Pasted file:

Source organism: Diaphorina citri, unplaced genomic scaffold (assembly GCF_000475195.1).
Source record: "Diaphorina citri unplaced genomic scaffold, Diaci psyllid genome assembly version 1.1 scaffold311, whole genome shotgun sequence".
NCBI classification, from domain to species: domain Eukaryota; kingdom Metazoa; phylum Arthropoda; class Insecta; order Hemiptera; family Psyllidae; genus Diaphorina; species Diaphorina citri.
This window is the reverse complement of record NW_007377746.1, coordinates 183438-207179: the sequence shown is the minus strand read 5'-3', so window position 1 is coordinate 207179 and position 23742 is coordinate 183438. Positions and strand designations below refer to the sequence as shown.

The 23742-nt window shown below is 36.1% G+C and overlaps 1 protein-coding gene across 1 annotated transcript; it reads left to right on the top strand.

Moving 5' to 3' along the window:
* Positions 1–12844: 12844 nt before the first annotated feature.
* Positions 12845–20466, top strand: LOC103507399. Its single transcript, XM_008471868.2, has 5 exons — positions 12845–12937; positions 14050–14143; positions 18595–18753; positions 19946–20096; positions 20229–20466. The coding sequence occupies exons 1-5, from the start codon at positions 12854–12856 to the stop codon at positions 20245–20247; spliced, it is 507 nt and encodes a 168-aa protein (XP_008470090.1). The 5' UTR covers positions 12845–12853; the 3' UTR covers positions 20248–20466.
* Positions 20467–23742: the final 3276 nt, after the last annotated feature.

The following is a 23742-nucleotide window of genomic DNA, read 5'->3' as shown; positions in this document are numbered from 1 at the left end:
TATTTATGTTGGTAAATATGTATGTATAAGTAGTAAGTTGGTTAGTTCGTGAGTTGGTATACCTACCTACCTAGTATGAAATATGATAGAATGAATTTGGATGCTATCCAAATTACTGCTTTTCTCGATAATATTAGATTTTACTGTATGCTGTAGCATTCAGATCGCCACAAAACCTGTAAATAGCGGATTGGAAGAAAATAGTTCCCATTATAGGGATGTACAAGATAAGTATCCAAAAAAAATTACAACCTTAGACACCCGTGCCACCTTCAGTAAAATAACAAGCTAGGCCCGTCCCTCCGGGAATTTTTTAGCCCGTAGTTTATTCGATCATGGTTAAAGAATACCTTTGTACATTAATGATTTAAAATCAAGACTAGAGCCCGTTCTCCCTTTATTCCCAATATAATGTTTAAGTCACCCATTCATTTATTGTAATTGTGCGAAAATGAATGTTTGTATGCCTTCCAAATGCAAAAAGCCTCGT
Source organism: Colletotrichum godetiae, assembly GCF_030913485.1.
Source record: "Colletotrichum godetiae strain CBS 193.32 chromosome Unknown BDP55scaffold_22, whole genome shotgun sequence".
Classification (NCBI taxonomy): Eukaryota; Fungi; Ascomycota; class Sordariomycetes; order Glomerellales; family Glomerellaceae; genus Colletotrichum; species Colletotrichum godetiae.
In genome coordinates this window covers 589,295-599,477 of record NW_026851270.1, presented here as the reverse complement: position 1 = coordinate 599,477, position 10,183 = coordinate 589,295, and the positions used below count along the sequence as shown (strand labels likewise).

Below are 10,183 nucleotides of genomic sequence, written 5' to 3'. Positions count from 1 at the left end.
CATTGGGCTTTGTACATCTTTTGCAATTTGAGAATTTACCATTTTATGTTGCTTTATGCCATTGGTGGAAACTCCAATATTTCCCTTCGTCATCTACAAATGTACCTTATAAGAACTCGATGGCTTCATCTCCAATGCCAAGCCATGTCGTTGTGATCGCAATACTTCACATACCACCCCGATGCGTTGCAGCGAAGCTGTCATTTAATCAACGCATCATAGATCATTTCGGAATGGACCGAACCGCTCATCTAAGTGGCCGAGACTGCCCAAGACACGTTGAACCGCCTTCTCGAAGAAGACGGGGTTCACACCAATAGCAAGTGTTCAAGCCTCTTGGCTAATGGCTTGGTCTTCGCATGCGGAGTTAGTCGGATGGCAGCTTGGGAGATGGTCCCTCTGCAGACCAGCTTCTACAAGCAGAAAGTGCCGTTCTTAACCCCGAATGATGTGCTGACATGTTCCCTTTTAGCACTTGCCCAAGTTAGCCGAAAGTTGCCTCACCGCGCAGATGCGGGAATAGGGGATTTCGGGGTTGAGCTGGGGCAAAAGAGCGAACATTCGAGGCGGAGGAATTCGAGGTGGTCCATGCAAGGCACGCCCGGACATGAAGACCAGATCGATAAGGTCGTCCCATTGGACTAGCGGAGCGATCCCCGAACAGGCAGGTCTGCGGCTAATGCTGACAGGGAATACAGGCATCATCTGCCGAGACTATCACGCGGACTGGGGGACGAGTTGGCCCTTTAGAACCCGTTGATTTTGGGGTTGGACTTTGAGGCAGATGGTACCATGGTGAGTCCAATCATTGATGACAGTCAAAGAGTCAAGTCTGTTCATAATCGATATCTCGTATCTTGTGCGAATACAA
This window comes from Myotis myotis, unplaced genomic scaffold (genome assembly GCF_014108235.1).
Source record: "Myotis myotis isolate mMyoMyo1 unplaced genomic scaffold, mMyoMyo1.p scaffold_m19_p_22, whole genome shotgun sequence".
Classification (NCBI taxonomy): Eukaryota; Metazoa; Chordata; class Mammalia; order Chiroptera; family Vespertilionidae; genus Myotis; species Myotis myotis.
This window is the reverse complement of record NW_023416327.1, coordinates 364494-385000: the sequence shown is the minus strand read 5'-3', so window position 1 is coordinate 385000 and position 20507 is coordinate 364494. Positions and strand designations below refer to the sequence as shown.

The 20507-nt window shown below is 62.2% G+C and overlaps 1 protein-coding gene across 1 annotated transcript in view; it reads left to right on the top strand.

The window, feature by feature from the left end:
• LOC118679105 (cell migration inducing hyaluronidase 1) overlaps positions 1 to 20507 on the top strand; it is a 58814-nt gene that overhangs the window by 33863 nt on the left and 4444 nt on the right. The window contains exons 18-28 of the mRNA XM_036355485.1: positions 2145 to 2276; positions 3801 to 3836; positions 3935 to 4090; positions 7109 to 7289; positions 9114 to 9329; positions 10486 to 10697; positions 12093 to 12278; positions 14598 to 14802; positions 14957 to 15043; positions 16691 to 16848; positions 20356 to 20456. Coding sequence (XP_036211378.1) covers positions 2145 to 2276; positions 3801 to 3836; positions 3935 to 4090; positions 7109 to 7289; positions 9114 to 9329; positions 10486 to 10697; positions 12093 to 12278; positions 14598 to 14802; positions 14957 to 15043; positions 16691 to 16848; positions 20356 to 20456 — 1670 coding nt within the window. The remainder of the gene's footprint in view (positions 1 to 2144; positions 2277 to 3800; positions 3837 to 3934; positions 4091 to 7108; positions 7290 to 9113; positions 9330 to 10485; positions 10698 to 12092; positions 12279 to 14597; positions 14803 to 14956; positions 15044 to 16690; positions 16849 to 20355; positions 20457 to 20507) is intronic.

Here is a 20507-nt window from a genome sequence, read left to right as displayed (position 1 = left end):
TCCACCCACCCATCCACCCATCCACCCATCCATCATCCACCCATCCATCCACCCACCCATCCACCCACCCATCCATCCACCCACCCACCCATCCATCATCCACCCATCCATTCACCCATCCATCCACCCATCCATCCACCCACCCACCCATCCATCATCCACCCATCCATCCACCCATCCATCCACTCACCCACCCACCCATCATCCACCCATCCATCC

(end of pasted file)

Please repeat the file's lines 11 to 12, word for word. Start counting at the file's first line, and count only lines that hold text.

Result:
TATTTATGTTGGTAAATATGTATGTATAAGTAGTAAGTTGGTTAGTTCGTGAGTTGGTATACCTACCTACCTAGTATGAAATATGATAGAATGAATTTGGATGCTATCCAAATTACTGCTTTTCTCGATAATATTAGATTTTACTGTATGCTGTAGCATTCAGATCGCCACAAAACCTGTAAATAGCGGATTGGAAGAAAATAGTTCCCATTATAGGGATGTACAAGATAAGTATCCAAAAAAAATTACAACCTTAGACACCCGTGCCACCTTCAGTAAAATAACAAGCTAGGCCCGTCCCTCCGGGAATTTTTTAGCCCGTAGTTTATTCGATCATGGTTAAAGAATACCTTTGTACATTAATGATTTAAAATCAAGACTAGAGCCCGTTCTCCCTTTATTCCCAATATAATGTTTAAGTCACCCATTCATTTATTGTAATTGTGCGAAAATGAATGTTTGTATGCCTTCCAAATGCAAAAAGCCTCGT
Source organism: Colletotrichum godetiae, assembly GCF_030913485.1.